Art must be allowed to provoke

World Art Day took place on Sunday and the Swedish Artists' National Organization celebrated its 75th anniversary at Moderna Museet. The theme for the event was freedom of expression, the struggle against censorship and art's freedom to challenge and provoke.

As part of the event, artists Peter Johansson, Lisa Jonasson, Marianne Lindberg De Geer, Makode AJ Linde and Galleri Syster were invited to create a work of art in the form of a cake. As the opening speaker, I was asked to cut a piece of Makode Linde's creation. Given the discussions that have followed, I want to take this opportunity to give my view on the matter.

The actual purpose of World Art Day was to discuss and highlight the role of art in society. Our national cultural policy assumes that culture shall be an independent force based on the freedom of expression. Art must therefore be allowed room to provoke and pose uncomfortable questions. As I emphasised in my speech on Sunday, it is therefore imperative that we defend freedom of expression and freedom of art - even when it causes offence.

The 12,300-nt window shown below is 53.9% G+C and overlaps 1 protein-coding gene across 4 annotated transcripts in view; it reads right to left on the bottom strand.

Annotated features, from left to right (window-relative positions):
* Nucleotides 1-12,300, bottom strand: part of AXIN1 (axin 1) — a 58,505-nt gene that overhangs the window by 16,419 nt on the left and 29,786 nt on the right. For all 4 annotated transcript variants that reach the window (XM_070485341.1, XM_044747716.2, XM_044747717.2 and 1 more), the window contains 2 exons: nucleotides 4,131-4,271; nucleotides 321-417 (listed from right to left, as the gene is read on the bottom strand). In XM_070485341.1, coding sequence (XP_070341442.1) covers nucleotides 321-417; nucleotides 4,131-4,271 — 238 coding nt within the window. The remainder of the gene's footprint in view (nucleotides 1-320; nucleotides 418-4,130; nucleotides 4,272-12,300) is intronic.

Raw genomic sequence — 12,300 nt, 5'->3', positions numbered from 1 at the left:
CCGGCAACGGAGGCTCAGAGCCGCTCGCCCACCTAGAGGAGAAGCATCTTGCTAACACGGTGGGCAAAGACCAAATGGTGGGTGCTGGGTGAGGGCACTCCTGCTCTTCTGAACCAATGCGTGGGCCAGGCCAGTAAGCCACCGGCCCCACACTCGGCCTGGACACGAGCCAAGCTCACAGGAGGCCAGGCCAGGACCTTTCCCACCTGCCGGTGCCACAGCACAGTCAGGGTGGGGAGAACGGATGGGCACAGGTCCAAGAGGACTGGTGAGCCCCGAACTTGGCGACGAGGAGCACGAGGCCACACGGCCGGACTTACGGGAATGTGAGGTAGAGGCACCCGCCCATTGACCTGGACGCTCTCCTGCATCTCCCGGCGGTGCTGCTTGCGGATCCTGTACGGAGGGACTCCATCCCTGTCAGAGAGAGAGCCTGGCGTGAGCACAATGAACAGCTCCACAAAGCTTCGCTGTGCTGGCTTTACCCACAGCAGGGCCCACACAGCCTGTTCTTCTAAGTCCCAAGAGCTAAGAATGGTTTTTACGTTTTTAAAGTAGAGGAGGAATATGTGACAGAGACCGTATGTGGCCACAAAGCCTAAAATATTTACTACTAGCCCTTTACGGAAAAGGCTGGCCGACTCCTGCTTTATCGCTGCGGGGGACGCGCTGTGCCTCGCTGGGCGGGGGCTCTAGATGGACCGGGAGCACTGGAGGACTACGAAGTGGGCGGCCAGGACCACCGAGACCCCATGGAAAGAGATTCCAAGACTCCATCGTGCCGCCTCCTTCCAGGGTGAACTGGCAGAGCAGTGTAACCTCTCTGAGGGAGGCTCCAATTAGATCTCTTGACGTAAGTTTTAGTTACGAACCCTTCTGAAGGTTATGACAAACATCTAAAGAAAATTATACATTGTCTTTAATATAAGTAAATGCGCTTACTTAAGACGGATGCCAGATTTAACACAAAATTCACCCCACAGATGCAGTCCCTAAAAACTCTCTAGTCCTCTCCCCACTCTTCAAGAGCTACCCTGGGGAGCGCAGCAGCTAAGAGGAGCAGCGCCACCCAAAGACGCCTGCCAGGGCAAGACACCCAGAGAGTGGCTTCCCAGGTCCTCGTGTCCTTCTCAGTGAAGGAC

I am the first to agree that Makode Linde's piece is highly provocative since it deliberately reflects a rasist stereotype. But the actual intent of the piece - and Makode Linde's artistry - is to challenge the traditional image of racism, abuse and oppression through provocation. While the symbolism in the piece is despicable, it is unfortunate and highly regrettable that the presentation has been interpreted as an expression of racism by some. The artistic intent was the exact opposite.

As Minister for Culture it is my responsibility to safeguard the conditions for and independence of art and culture. At the same time, it is also my job to uphold the democratic values that counter racism, intolerance and xenophobia.

I chose to open World Art Day to turn the spotlight on art and freedom of expression. The Swedish Artists' National Organization chose in turn to highlight Makode Linde to bring attention to his anti-racist artistry. Through the ceremony, however, I became personally involved in Makode Linde's highly provocative form of expression.

It is perfectly obvious that my role as minister differs from that of the artist. Provocation can not and should not be an expression for those who have the trust and responsibility of Government representative. I therefore feel it is my responsibility to clarify that I am sincerely sorry if anyone has misinterpreted my participation and I welcome talks with the African Swedish National Association on how we can counter intolerance, racism and discrimination.

Lena Adelsohn Liljeroth